August 19, 2015 – This Wednesday sees the release of Archie issue 2. Last month What’cha Reading received an advance copy and editor Chuck had given it a read along with sharing with his daughter. They liked the book and he wrote “Mark [Waid] has found that “likeable kid” formula that makes a comic (or tv show for that matter) work. Couple that with Fiona’s [Staples] art and I think we have a series that will find an audience.” With issue 2 we get another well written and beautifully appealing issue in the reboot for Archie and his friends at Riverdale. After an iconic 75 years in comic books, the reboot of Archie comics is not unexpected and it’s a whole lot more inviting to those that haven’t read than to those that have.
Editor Chuck “a superhero guy most of his life” has said “Archie just never caught my imagination.” Whereas Archie Andrews adventures never caught his attention, I’ve always like Archie and admired its place within the comic world. It’s a purely American comic book and had admirably been a part of the comic community for nearly as long as Superman and Batman. Despite not having any powers or super villains with the exception of rival/nemesis Reggie Mantle III (my favorite Archie character), Archie’s world is a lot more relatable than many would expect. With this new series being crafted by Mark Waid, the writer behind the masterpiece Superman Birthright (my favorite Superman book), Archie and Riverdale are in good hands. He’s managed to create a unique series that stays true to the spirit of who these characters are while updating them with more modern sensibilities.
Archie issue 2 is broken into four chapters and features Archie, Jughead, Betty, and a sly introduction to Veronica that brings to mind the great silver age introductions of now famous characters. Those familiar with the previous Archie comics will recognize the subtle homages with chapter titles. Other than that, Mark Waid has created another fun story with reinterpreted and fully realized versions of Riverdale’s most beloved residents. We see Archie Andrews as a reliably aloof and bumbling youngster with an eye for beautiful women and a penchant for breaking the fourth wall. It’s more Malcolm in the Middle than Deadpool and there’s a lot of charm within each panel. Fiona Staples, a young artist with an incredible following, delivers a cute and instantly appealing series that modernizes Archie and friends. The overall look and aesthetic seems like the perfect material to serve as The CW’s contextual and style inspiration for the upcoming series Riverdale.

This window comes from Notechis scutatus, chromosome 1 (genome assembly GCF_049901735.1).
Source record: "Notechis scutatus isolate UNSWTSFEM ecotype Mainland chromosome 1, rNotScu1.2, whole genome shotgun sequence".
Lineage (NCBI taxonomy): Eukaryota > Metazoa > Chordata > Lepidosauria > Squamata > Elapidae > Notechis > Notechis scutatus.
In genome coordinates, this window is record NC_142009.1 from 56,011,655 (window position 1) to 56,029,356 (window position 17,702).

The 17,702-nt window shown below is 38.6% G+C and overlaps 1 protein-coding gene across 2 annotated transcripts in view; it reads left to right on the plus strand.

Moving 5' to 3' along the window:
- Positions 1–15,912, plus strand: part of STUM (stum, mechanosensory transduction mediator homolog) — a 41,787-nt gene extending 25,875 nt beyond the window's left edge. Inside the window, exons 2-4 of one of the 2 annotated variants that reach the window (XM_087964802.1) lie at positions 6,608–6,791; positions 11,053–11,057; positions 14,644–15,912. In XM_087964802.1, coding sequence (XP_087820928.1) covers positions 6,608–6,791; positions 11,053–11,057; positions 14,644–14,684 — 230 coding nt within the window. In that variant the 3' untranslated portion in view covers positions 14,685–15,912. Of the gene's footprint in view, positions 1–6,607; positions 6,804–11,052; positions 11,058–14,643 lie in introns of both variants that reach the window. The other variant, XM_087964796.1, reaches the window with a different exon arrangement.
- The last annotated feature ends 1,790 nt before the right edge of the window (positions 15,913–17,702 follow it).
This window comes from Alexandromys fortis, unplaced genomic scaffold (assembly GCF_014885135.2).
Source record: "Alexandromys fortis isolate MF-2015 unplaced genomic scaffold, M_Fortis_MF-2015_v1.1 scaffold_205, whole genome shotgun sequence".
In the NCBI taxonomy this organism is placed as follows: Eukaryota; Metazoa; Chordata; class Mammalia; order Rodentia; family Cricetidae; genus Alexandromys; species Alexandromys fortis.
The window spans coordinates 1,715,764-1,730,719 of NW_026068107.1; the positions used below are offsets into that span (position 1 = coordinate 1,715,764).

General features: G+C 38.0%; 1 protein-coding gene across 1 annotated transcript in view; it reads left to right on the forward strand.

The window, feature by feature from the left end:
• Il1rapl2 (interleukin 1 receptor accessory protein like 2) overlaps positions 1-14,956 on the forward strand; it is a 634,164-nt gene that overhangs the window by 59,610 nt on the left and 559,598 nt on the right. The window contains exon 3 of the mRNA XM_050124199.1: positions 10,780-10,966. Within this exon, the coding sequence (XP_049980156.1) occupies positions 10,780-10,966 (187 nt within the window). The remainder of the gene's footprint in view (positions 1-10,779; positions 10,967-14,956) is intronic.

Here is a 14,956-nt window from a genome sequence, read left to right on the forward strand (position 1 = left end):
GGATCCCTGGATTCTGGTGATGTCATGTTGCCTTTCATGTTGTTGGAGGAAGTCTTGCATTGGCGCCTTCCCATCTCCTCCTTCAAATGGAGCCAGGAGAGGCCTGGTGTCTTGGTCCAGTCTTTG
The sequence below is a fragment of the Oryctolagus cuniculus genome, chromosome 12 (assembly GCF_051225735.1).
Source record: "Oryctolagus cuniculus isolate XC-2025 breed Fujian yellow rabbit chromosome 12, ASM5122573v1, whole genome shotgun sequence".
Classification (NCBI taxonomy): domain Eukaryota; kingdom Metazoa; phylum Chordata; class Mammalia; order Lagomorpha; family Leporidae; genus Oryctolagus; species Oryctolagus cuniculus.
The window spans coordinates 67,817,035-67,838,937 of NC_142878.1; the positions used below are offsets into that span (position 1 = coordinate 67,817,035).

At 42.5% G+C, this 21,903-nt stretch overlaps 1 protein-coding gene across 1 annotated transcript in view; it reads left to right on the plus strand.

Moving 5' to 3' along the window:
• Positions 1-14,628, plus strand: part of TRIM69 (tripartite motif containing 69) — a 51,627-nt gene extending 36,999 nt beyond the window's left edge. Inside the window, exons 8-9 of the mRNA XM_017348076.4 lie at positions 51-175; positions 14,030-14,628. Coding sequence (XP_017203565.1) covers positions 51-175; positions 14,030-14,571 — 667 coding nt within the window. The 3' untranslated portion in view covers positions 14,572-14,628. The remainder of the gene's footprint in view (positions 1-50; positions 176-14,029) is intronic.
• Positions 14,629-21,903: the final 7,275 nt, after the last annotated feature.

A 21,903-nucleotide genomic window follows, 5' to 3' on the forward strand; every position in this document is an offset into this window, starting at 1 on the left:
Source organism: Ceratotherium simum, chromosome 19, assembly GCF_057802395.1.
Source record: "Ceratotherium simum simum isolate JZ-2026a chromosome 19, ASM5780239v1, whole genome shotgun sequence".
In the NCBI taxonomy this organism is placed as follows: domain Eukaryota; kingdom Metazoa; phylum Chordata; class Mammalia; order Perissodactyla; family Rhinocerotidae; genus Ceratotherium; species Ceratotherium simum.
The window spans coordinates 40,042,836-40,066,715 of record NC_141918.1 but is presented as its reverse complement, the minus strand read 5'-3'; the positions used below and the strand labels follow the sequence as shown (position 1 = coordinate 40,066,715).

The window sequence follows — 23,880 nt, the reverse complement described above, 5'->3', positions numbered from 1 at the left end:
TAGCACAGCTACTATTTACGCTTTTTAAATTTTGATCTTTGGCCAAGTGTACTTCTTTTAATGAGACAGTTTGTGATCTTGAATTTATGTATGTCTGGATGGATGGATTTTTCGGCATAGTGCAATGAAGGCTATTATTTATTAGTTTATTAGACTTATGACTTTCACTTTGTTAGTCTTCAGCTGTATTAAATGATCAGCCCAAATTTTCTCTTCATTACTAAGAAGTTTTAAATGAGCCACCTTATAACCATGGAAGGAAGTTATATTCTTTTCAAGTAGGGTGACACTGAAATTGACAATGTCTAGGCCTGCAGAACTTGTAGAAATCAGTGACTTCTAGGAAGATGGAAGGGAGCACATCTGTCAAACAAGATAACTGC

One of the strongest aspects of Mark Waid’s script is how he develops characters such as Forsythe P. Jones III a.k.a. Jughead and Betty. Jughead is essentially the Robert Downey Jr of the 80’s teen movies such as Back to School and Tuff Turf. He delivers one of the best lines in the issue and it serves as one of the main reasons that everyone, young and old, should read Mark Waid and Fiona Staples series:
“If you’re going to survive in this world, here’s what you need to know: You are who you are, not what people think you are. Be straight. Be weird. Be whatever. Just be what you wanna be.”
With Mark Waid’s reinterpretation of Jughead, he becomes the character you’re most interested in because, well, he’s a bit of a rogue-ish enigma. It’s no wonder he’s getting his own solo series by Chip Zdarsky and Erica Henderson. If Jughead is any indication of a character getting a spin-off out of this new series, I would not be surprised if we get a Betty solo-series as well. She’s Archie’s “best mechanic” with knowledge of cars, maintenance, and video games. Mark Waid’s Betty immediately becomes the readers comic book crush and gives Veronica a run for her money. (Veronica has yet to fully appear and is only seen in four panels.) She’s tough, full of spunk, and she’s featured in a chapter focused primarily on her – “Chapter Two: One Of The Guys.” There’s a scene that finds Betty alone with a boy in her room. Trevor tries to kiss her and it’s suggested in a subtle way that he wants to take their relationship “to the next level”, but Betty pushes him away. It’s a mature scene, but it plays out well under Mark Waid’s script and Fiona Staples art work.
Archie issue 2 is a great title and comic issue to pick up this week. Mark Waid and Fiona Staples have filled their series with humor, heart, and an energy needed to reinvigorate an icon. We at What’cha Reading have quickly fallen in love with the direction Archie Comics and Dark Circle Comics have taken. Their titles, Archie, Sabrina The Teenage Witch, and The Fox are just a few of the titles worth reading. But, in the meantime, while you head out to your local comic shop, please pick up Archie issue 2.
Archie issue 2 is out now and gets five stars.